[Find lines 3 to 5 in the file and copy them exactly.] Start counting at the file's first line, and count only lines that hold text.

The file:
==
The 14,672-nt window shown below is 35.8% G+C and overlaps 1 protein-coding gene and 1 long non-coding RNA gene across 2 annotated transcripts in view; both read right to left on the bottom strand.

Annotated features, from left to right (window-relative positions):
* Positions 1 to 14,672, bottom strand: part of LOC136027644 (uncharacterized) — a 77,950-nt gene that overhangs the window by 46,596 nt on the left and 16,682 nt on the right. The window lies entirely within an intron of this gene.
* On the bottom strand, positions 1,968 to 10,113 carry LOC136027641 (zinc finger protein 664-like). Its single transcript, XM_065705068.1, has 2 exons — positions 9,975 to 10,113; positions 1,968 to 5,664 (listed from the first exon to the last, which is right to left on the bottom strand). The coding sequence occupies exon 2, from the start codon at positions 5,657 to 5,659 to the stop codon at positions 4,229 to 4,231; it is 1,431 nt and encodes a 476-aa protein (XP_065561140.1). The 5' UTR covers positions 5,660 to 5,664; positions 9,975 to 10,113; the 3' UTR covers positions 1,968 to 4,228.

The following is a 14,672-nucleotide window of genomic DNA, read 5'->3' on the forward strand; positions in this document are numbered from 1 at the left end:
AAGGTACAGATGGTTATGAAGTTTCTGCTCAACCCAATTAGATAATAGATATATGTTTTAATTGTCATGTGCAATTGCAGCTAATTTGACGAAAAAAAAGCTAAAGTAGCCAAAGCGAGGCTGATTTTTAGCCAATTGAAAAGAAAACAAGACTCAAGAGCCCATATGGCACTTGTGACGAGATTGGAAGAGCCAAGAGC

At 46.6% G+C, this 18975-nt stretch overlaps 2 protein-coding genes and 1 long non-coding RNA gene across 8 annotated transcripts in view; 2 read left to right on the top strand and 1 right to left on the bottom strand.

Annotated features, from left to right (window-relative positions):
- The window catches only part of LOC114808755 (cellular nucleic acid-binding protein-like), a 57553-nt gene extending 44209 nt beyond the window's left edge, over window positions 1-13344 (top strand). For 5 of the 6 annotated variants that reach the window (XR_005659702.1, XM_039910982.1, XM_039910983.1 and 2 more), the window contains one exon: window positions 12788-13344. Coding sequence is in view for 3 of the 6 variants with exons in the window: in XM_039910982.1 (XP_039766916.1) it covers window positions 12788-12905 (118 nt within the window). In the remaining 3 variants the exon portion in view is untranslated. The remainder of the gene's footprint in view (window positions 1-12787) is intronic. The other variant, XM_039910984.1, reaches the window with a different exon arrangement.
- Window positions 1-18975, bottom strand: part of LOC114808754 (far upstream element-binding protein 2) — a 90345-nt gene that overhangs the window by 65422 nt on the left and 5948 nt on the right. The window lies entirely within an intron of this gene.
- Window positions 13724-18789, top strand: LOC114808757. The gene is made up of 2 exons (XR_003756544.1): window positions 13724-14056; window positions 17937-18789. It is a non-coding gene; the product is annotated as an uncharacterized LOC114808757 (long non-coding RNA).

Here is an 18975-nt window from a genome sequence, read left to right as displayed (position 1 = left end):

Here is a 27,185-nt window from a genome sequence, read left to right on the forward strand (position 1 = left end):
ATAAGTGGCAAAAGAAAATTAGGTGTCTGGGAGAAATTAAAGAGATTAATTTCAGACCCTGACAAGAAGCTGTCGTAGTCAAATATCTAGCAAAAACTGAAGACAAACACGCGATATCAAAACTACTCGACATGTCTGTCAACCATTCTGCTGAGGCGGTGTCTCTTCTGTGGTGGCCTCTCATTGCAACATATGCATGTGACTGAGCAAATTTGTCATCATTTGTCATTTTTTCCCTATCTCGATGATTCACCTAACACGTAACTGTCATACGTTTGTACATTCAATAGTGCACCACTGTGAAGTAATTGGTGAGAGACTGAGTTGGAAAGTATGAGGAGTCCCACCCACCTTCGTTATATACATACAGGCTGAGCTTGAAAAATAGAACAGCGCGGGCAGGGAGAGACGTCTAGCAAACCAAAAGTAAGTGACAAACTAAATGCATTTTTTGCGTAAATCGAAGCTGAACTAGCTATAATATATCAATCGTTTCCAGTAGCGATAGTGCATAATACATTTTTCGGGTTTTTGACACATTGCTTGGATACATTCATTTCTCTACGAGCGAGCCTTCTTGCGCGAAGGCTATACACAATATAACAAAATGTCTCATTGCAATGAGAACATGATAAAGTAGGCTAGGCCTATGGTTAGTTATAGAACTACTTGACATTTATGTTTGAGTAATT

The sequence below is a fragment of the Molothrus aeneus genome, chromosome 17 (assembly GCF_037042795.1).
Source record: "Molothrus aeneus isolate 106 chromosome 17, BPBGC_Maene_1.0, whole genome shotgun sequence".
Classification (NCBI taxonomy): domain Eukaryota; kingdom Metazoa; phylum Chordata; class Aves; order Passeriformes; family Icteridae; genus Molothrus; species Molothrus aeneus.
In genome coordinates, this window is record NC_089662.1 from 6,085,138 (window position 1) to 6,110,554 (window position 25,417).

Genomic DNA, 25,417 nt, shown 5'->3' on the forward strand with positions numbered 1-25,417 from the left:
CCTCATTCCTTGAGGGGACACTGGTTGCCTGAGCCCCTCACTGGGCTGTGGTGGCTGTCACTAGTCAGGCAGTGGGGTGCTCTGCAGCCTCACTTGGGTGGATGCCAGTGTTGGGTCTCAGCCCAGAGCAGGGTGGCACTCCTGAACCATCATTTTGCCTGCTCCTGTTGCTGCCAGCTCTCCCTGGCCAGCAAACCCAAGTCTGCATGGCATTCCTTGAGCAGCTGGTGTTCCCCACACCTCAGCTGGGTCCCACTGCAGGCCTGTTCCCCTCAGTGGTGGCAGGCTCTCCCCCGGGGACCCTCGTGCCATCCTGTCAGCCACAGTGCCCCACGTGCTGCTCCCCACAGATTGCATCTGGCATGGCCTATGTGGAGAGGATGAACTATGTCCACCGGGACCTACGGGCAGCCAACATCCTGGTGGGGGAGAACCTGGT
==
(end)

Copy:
* Positions 1 to 14,672, bottom strand: part of LOC136027644 (uncharacterized) — a 77,950-nt gene that overhangs the window by 46,596 nt on the left and 16,682 nt on the right. The window lies entirely within an intron of this gene.
* On the bottom strand, positions 1,968 to 10,113 carry LOC136027641 (zinc finger protein 664-like). Its single transcript, XM_065705068.1, has 2 exons — positions 9,975 to 10,113; positions 1,968 to 5,664 (listed from the first exon to the last, which is right to left on the bottom strand). The coding sequence occupies exon 2, from the start codon at positions 5,657 to 5,659 to the stop codon at positions 4,229 to 4,231; it is 1,431 nt and encodes a 476-aa protein (XP_065561140.1). The 5' UTR covers positions 5,660 to 5,664; positions 9,975 to 10,113; the 3' UTR covers positions 1,968 to 4,228.

The following is a 14,672-nucleotide window of genomic DNA, read 5'->3' on the forward strand; positions in this document are numbered from 1 at the left end: